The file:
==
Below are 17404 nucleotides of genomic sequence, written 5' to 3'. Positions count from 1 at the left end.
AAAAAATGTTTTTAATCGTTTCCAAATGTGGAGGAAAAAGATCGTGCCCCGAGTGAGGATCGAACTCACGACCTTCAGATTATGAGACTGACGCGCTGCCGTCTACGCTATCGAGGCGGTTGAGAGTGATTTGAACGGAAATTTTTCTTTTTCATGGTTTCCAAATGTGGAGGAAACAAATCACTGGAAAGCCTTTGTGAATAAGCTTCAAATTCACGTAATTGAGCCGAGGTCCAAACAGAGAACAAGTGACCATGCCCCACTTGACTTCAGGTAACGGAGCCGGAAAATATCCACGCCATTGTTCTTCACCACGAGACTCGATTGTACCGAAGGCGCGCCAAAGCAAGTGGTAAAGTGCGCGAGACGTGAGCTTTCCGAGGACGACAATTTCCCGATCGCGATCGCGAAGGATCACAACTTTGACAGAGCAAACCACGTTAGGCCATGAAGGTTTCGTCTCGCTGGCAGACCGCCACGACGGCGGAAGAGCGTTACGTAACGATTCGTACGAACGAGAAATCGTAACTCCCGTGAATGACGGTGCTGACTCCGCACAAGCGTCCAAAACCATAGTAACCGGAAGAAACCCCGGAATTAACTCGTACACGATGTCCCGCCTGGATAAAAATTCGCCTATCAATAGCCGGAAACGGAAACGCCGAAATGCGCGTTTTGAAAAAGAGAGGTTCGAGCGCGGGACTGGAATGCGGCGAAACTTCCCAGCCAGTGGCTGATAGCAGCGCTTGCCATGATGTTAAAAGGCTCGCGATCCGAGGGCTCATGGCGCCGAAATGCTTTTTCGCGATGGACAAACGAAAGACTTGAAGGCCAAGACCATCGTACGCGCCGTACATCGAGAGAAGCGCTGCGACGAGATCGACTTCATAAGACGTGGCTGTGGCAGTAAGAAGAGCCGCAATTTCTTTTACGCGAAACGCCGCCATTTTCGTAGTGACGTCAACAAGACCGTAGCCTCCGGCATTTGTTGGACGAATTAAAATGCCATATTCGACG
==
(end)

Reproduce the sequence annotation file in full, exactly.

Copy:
Below are 17404 nucleotides of genomic sequence, written 5' to 3'. Positions count from 1 at the left end.
AAAAAATGTTTTTAATCGTTTCCAAATGTGGAGGAAAAAGATCGTGCCCCGAGTGAGGATCGAACTCACGACCTTCAGATTATGAGACTGACGCGCTGCCGTCTACGCTATCGAGGCGGTTGAGAGTGATTTGAACGGAAATTTTTCTTTTTCATGGTTTCCAAATGTGGAGGAAACAAATCACTGGAAAGCCTTTGTGAATAAGCTTCAAATTCACGTAATTGAGCCGAGGTCCAAACAGAGAACAAGTGACCATGCCCCACTTGACTTCAGGTAACGGAGCCGGAAAATATCCACGCCATTGTTCTTCACCACGAGACTCGATTGTACCGAAGGCGCGCCAAAGCAAGTGGTAAAGTGCGCGAGACGTGAGCTTTCCGAGGACGACAATTTCCCGATCGCGATCGCGAAGGATCACAACTTTGACAGAGCAAACCACGTTAGGCCATGAAGGTTTCGTCTCGCTGGCAGACCGCCACGACGGCGGAAGAGCGTTACGTAACGATTCGTACGAACGAGAAATCGTAACTCCCGTGAATGACGGTGCTGACTCCGCACAAGCGTCCAAAACCATAGTAACCGGAAGAAACCCCGGAATTAACTCGTACACGATGTCCCGCCTGGATAAAAATTCGCCTATCAATAGCCGGAAACGGAAACGCCGAAATGCGCGTTTTGAAAAAGAGAGGTTCGAGCGCGGGACTGGAATGCGGCGAAACTTCCCAGCCAGTGGCTGATAGCAGCGCTTGCCATGATGTTAAAAGGCTCGCGATCCGAGGGCTCATGGCGCCGAAATGCTTTTTCGCGATGGACAAACGAAAGACTTGAAGGCCAAGACCATCGTACGCGCCGTACATCGAGAGAAGCGCTGCGACGAGATCGACTTCATAAGACGTGGCTGTGGCAGTAAGAAGAGCCGCAATTTCTTTTACGCGAAACGCCGCCATTTTCGTAGTGACGTCAACAAGACCGTAGCCTCCGGCATTTGTTGGACGAATTAAAATGCCATATTCGACG